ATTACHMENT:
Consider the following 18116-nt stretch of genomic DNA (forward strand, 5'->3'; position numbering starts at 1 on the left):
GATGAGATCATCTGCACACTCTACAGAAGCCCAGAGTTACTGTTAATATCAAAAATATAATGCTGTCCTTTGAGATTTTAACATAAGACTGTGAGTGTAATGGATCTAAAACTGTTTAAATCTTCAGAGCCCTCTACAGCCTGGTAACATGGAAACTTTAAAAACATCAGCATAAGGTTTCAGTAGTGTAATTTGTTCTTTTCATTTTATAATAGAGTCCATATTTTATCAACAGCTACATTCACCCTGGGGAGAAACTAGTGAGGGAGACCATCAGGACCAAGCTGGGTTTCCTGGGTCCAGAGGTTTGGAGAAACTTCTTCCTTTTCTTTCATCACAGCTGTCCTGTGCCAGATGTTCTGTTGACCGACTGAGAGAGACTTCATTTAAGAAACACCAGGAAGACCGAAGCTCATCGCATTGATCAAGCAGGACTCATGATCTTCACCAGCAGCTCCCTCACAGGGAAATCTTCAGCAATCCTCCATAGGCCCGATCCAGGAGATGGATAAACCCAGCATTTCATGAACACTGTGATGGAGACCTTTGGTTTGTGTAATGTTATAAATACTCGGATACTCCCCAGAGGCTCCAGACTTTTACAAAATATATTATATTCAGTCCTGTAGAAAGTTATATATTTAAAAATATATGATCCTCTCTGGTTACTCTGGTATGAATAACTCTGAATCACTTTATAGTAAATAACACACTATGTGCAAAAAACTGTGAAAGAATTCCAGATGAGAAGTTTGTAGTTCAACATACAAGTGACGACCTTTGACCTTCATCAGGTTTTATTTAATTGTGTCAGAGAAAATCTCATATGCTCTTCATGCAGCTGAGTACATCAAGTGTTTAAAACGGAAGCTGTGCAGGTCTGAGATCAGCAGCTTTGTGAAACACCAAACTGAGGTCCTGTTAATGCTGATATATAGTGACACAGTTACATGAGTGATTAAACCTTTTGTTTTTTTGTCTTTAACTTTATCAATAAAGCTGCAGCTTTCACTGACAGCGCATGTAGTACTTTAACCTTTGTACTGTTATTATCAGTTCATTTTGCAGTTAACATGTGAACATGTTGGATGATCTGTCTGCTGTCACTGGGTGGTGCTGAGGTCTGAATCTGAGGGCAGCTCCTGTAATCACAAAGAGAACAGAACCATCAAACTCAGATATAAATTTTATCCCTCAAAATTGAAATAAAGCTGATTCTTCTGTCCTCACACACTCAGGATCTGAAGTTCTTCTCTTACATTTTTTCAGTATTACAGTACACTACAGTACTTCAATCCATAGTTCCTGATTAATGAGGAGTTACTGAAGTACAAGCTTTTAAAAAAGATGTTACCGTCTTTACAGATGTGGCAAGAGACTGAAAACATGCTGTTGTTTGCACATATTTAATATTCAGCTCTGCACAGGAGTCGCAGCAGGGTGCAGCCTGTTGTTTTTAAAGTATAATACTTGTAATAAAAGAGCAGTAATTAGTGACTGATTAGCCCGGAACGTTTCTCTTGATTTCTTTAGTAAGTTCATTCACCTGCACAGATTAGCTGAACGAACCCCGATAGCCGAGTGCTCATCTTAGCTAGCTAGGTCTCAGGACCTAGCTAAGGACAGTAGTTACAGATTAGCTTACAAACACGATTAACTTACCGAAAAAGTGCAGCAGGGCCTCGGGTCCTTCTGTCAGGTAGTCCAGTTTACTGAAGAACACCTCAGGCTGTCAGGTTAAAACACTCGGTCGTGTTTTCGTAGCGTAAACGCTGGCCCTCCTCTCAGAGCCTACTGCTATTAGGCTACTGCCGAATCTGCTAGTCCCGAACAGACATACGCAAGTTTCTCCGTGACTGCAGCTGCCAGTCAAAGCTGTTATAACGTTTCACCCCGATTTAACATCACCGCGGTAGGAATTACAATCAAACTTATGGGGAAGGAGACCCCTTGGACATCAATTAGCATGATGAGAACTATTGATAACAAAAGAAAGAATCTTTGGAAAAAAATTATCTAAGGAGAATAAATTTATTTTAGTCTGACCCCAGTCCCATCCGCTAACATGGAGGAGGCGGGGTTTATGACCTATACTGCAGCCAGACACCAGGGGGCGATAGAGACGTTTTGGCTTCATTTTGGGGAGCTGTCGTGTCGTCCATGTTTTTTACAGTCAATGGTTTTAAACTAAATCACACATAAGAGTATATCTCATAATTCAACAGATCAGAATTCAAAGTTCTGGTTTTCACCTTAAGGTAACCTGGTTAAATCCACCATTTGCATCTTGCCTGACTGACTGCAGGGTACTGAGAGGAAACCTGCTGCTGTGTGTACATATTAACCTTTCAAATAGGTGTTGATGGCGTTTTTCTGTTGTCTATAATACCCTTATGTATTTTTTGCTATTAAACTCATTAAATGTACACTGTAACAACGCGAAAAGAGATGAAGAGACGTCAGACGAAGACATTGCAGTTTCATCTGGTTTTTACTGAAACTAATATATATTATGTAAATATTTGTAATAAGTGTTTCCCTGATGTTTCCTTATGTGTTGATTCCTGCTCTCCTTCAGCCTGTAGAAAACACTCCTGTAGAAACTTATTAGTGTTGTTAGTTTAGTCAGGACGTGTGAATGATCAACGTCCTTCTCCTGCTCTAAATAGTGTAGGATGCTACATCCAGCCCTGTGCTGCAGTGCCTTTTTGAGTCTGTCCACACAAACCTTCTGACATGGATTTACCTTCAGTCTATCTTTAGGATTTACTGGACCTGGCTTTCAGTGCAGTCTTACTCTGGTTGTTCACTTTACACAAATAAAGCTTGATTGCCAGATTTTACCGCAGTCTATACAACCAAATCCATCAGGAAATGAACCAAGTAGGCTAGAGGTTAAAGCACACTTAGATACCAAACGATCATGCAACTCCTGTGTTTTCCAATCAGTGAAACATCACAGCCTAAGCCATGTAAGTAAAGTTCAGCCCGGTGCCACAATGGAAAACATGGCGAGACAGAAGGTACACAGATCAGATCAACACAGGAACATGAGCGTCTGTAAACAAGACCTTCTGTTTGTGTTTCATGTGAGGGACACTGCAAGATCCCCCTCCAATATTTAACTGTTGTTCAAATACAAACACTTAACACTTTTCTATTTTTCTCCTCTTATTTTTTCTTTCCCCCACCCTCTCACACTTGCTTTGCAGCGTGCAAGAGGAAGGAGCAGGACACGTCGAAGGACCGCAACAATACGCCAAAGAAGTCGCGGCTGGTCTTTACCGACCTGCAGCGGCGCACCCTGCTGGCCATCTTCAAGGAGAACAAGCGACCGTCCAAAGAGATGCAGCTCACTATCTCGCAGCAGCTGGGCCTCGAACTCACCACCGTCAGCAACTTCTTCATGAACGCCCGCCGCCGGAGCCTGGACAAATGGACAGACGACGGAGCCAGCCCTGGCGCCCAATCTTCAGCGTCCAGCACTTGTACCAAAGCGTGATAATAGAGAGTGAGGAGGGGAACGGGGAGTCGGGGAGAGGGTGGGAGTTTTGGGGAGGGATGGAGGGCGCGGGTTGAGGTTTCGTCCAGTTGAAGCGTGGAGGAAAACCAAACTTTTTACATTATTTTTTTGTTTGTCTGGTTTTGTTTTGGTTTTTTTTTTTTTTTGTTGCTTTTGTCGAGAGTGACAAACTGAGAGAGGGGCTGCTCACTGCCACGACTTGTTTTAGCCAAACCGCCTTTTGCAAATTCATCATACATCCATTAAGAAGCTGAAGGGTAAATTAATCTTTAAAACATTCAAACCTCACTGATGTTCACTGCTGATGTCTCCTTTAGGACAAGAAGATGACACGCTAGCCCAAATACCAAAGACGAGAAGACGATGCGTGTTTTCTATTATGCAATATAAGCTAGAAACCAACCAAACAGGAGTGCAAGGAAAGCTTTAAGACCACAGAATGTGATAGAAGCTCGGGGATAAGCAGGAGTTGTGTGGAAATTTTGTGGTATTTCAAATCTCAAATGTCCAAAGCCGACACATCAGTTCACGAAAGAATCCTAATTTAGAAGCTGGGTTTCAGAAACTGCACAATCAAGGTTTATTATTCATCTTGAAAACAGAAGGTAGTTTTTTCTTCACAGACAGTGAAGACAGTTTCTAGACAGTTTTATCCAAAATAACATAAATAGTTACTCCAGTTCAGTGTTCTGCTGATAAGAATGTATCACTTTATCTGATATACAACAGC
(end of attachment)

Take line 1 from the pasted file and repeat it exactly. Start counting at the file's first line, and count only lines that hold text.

Consider the following 18116-nt stretch of genomic DNA (forward strand, 5'->3'; position numbering starts at 1 on the left):